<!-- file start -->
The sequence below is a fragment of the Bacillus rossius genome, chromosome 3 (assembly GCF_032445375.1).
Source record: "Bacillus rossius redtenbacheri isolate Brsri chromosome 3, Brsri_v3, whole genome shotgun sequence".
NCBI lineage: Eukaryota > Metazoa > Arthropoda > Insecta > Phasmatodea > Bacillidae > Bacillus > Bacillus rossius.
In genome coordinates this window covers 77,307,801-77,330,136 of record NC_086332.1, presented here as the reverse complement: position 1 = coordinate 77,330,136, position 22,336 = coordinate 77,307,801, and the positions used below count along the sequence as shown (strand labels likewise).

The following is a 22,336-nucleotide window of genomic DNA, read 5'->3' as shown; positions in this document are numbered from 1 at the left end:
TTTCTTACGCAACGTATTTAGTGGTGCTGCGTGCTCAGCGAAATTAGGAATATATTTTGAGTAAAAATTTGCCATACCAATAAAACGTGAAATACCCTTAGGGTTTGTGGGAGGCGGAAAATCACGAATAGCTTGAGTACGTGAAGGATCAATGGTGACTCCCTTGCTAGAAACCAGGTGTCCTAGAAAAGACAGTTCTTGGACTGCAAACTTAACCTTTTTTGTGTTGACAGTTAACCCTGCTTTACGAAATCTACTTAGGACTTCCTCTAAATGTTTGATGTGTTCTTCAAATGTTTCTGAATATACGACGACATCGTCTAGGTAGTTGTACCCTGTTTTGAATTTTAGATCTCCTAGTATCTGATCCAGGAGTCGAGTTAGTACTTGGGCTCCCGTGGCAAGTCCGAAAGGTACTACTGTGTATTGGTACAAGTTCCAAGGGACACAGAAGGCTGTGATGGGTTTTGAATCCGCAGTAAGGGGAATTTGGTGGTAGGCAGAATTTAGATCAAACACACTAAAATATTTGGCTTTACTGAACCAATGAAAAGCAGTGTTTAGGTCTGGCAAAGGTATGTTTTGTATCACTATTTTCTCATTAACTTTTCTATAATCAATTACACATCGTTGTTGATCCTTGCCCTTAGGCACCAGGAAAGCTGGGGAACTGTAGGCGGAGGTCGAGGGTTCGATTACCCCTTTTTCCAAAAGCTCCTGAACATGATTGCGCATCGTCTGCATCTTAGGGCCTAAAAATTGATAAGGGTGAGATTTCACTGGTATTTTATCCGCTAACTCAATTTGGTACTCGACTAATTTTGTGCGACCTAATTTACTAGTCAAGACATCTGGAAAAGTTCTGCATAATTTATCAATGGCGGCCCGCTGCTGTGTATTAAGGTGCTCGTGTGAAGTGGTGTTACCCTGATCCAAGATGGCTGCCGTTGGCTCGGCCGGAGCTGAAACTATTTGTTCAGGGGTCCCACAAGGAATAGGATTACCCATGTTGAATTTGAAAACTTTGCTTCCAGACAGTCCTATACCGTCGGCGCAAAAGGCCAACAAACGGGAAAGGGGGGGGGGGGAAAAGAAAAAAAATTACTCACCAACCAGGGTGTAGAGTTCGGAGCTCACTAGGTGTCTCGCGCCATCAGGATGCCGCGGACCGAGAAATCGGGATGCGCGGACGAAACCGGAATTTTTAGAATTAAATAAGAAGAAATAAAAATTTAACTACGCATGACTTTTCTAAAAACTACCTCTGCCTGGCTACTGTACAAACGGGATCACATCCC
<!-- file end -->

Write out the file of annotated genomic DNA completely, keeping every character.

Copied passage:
The sequence below is a fragment of the Bacillus rossius genome, chromosome 3 (assembly GCF_032445375.1).
Source record: "Bacillus rossius redtenbacheri isolate Brsri chromosome 3, Brsri_v3, whole genome shotgun sequence".
NCBI lineage: Eukaryota > Metazoa > Arthropoda > Insecta > Phasmatodea > Bacillidae > Bacillus > Bacillus rossius.
In genome coordinates this window covers 77,307,801-77,330,136 of record NC_086332.1, presented here as the reverse complement: position 1 = coordinate 77,330,136, position 22,336 = coordinate 77,307,801, and the positions used below count along the sequence as shown (strand labels likewise).

The following is a 22,336-nucleotide window of genomic DNA, read 5'->3' as shown; positions in this document are numbered from 1 at the left end:
TTTCTTACGCAACGTATTTAGTGGTGCTGCGTGCTCAGCGAAATTAGGAATATATTTTGAGTAAAAATTTGCCATACCAATAAAACGTGAAATACCCTTAGGGTTTGTGGGAGGCGGAAAATCACGAATAGCTTGAGTACGTGAAGGATCAATGGTGACTCCCTTGCTAGAAACCAGGTGTCCTAGAAAAGACAGTTCTTGGACTGCAAACTTAACCTTTTTTGTGTTGACAGTTAACCCTGCTTTACGAAATCTACTTAGGACTTCCTCTAAATGTTTGATGTGTTCTTCAAATGTTTCTGAATATACGACGACATCGTCTAGGTAGTTGTACCCTGTTTTGAATTTTAGATCTCCTAGTATCTGATCCAGGAGTCGAGTTAGTACTTGGGCTCCCGTGGCAAGTCCGAAAGGTACTACTGTGTATTGGTACAAGTTCCAAGGGACACAGAAGGCTGTGATGGGTTTTGAATCCGCAGTAAGGGGAATTTGGTGGTAGGCAGAATTTAGATCAAACACACTAAAATATTTGGCTTTACTGAACCAATGAAAAGCAGTGTTTAGGTCTGGCAAAGGTATGTTTTGTATCACTATTTTCTCATTAACTTTTCTATAATCAATTACACATCGTTGTTGATCCTTGCCCTTAGGCACCAGGAAAGCTGGGGAACTGTAGGCGGAGGTCGAGGGTTCGATTACCCCTTTTTCCAAAAGCTCCTGAACATGATTGCGCATCGTCTGCATCTTAGGGCCTAAAAATTGATAAGGGTGAGATTTCACTGGTATTTTATCCGCTAACTCAATTTGGTACTCGACTAATTTTGTGCGACCTAATTTACTAGTCAAGACATCTGGAAAAGTTCTGCATAATTTATCAATGGCGGCCCGCTGCTGTGTATTAAGGTGCTCGTGTGAAGTGGTGTTACCCTGATCCAAGATGGCTGCCGTTGGCTCGGCCGGAGCTGAAACTATTTGTTCAGGGGTCCCACAAGGAATAGGATTACCCATGTTGAATTTGAAAACTTTGCTTCCAGACAGTCCTATACCGTCGGCGCAAAAGGCCAACAAACGGGAAAGGGGGGGGGGGGAAAAGAAAAAAAATTACTCACCAACCAGGGTGTAGAGTTCGGAGCTCACTAGGTGTCTCGCGCCATCAGGATGCCGCGGACCGAGAAATCGGGATGCGCGGACGAAACCGGAATTTTTAGAATTAAATAAGAAGAAATAAAAATTTAACTACGCATGACTTTTCTAAAAACTACCTCTGCCTGGCTACTGTACAAACGGGATCACATCCC